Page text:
J: I definitely would want them to do dual-credit, earning college credit from the junior college while in high school. I feel like that’s a wise thing to do. It just prepares them a little bit ahead of time because in our homeschool environment we aren't rigid, we don't do tests. So, my daughter that’s now doing dual-credit, she has to take these tests and she has assignments due at a certain time, and it’s been good for her. So, I’d definitely encourage that. And I would push a little harder on making sure they get an education – even if it's a trade like mechanic or welding training – because I have two right now that are kind of floating through space so to speak.
Interviewer: So, either college education or some kind of trade?
J: Yes. My 20 year old fudged through that a bit. She’s married now – but we really wanted them to get some kind of trade or college education before they got married. So, I think we would be more insistent on making sure that happens, because I know my husband is very adamant about making sure they have something that they can fall back on.
Interviewer: Besides the academics, do you feel like they all adjusted well to life outside the home?
J: Yes. They all lived at home while attending college, but my two daughters are "Aggies" [Texas A&M fans] – they are very involved socially at school. My daughter is president of a club on campus, and my son was the president of his writing club. So yes, they moved right in and had no problem interacting on campus and in the world. One thing that did frustrate them was their classmates' lack of ability to learn, and they were thinking, “What is wrong with you?” My kids were extremely frustrated because the students would go to class without having studied. My daughter would get the highest grade in the class simply because she went home and read the text; whereas the other students would say “Well, the teacher didn’t talk about that in class.” So other students didn't like her because she made the curve higher because of that. That was the big frustration for them, that their compadres didn’t care to learn.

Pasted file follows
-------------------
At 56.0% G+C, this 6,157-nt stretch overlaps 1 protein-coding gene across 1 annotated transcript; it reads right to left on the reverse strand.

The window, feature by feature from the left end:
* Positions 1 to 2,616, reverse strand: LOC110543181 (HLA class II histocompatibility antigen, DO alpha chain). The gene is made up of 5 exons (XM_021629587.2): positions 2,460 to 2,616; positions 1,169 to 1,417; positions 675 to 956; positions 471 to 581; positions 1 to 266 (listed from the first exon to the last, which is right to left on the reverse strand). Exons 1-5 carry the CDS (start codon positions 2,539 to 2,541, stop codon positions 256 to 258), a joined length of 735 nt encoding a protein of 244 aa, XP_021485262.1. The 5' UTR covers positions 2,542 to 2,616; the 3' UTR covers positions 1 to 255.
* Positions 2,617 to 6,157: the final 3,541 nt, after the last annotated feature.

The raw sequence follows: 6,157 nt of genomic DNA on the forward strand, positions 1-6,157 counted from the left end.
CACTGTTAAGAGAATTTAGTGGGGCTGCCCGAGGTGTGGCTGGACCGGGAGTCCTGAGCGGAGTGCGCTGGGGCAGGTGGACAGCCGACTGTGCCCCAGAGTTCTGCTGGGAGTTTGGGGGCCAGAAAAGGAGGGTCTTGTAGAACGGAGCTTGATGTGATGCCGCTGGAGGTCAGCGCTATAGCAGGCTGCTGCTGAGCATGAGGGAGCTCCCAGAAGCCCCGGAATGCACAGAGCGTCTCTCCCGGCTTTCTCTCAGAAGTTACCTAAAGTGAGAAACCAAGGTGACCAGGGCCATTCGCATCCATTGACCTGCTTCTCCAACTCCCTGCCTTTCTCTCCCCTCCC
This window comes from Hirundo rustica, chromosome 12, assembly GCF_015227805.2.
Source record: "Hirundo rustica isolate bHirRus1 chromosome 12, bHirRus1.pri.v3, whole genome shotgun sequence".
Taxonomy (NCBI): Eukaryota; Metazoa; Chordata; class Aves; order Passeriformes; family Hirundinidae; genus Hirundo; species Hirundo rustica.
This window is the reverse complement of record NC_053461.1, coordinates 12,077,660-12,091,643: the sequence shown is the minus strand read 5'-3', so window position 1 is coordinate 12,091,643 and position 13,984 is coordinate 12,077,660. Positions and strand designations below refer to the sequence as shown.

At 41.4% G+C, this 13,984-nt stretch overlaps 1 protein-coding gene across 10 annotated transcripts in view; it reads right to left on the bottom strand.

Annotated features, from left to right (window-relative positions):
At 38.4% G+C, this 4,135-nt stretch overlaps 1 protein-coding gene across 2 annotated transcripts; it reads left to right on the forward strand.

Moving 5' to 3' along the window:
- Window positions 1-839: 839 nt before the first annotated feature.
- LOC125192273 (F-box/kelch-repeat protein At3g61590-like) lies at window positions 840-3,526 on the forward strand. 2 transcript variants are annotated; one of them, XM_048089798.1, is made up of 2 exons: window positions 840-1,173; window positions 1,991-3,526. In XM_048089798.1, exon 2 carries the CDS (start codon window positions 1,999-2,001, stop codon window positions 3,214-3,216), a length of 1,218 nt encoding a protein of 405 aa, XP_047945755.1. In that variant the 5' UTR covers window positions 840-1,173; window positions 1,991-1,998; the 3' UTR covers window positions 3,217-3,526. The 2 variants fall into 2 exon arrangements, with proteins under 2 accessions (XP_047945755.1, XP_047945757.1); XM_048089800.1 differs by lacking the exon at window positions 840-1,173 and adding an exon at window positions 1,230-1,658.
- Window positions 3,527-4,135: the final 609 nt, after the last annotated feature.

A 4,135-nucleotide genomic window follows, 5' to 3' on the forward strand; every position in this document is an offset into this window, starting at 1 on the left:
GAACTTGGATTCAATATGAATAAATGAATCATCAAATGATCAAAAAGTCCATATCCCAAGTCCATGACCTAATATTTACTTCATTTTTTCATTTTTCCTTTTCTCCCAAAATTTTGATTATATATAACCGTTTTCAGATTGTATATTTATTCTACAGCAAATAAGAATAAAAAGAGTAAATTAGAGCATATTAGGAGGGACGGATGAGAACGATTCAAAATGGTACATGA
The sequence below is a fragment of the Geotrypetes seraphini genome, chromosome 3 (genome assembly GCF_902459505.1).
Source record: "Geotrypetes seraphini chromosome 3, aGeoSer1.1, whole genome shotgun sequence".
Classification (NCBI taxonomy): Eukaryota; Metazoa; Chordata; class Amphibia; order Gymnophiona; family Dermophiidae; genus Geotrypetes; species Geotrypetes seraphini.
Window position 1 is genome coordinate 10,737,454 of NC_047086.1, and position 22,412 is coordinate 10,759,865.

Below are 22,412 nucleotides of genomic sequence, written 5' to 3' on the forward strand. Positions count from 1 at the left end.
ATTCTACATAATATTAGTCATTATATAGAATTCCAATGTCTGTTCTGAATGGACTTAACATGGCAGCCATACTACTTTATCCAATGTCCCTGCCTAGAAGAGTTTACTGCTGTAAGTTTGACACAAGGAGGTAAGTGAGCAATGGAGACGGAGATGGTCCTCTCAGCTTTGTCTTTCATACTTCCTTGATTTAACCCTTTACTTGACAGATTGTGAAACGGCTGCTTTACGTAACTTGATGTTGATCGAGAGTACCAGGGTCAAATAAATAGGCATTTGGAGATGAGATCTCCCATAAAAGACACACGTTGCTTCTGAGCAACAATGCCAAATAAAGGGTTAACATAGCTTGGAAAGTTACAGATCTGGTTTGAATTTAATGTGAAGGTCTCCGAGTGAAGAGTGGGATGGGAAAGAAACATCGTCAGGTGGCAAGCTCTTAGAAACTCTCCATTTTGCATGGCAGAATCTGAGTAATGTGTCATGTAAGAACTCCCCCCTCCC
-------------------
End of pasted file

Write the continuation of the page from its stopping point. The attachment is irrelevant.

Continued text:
[Other Panelist]: My kids have the same problem. They were so frustrated in college because the other students were just there physically, but not mentally. They weren’t interested in what was being taught at all.
J: The thing that frustrated my kids, too, is they would say, “You are spending THOUSANDS of dollars to be here!” They felt that the other students were so wasteful with their time and their money.
Interviewer: Anything you would share to people entering the process?
J: Yes – It’s a lot easier than you think! It’s just getting those first couple of kids into college, and now I’m like “Hm! - no problem!” They still have to do it themselves. I don’t help my kids fill out paperwork. I don’t tell them what college they’re going to attend; they have to do it all themselves. Because I’m not going to be there when it’s time for them to apply for a loan, or buy a house, or any of those other things.
Interviewer: And you can’t go on a job interview with them…
J: Right! I can’t go on a job interview with them! So they start learning these things when they apply for college.
Interviewer: Alright, thank you.
Married 33 YEARS, MOTHER OF 7 CHILDREN
5 COLLEGE GRADS (1 SAN JOSE STATE UNIVERSITY, 1 HILLSDALE College, 3 BERKELEY)
HOMESCHOOLED 25 YEARS TOTAL
Interviewer: Tell us about your family, and your experiences. Since you homeschooled in California, did you file the California Private School Affidavit, or were you part of a public charter?
G: We did a range of things, from doing everything at home, to small co-ops, to two-day a week classes from a homeschool academy here and there, to online classes. We were never part of a charter school. Four of them took some junior college classes during high school. Six out of seven did speech and debate, so that was a big part of their education.
Interviewer: So did you have some kind of plan?